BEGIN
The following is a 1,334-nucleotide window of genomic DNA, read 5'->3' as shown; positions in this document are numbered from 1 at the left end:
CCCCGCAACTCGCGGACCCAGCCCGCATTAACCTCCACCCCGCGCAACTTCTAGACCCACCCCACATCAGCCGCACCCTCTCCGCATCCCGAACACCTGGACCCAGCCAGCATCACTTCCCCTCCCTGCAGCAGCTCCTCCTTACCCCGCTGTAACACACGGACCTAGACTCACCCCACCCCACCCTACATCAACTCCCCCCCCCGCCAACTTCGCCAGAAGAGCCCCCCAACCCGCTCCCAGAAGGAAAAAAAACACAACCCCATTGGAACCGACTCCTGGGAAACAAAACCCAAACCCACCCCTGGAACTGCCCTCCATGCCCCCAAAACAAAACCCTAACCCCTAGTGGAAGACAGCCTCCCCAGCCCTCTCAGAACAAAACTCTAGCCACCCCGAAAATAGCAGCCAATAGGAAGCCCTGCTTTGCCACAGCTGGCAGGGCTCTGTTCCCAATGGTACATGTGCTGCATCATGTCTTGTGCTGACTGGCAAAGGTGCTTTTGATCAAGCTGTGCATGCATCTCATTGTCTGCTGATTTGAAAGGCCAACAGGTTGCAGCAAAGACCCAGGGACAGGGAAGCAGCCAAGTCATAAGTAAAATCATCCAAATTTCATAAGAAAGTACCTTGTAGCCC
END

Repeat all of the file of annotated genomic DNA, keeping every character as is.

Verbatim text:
The following is a 1,334-nucleotide window of genomic DNA, read 5'->3' as shown; positions in this document are numbered from 1 at the left end:
CCCCGCAACTCGCGGACCCAGCCCGCATTAACCTCCACCCCGCGCAACTTCTAGACCCACCCCACATCAGCCGCACCCTCTCCGCATCCCGAACACCTGGACCCAGCCAGCATCACTTCCCCTCCCTGCAGCAGCTCCTCCTTACCCCGCTGTAACACACGGACCTAGACTCACCCCACCCCACCCTACATCAACTCCCCCCCCCGCCAACTTCGCCAGAAGAGCCCCCCAACCCGCTCCCAGAAGGAAAAAAAACACAACCCCATTGGAACCGACTCCTGGGAAACAAAACCCAAACCCACCCCTGGAACTGCCCTCCATGCCCCCAAAACAAAACCCTAACCCCTAGTGGAAGACAGCCTCCCCAGCCCTCTCAGAACAAAACTCTAGCCACCCCGAAAATAGCAGCCAATAGGAAGCCCTGCTTTGCCACAGCTGGCAGGGCTCTGTTCCCAATGGTACATGTGCTGCATCATGTCTTGTGCTGACTGGCAAAGGTGCTTTTGATCAAGCTGTGCATGCATCTCATTGTCTGCTGATTTGAAAGGCCAACAGGTTGCAGCAAAGACCCAGGGACAGGGAAGCAGCCAAGTCATAAGTAAAATCATCCAAATTTCATAAGAAAGTACCTTGTAGCCC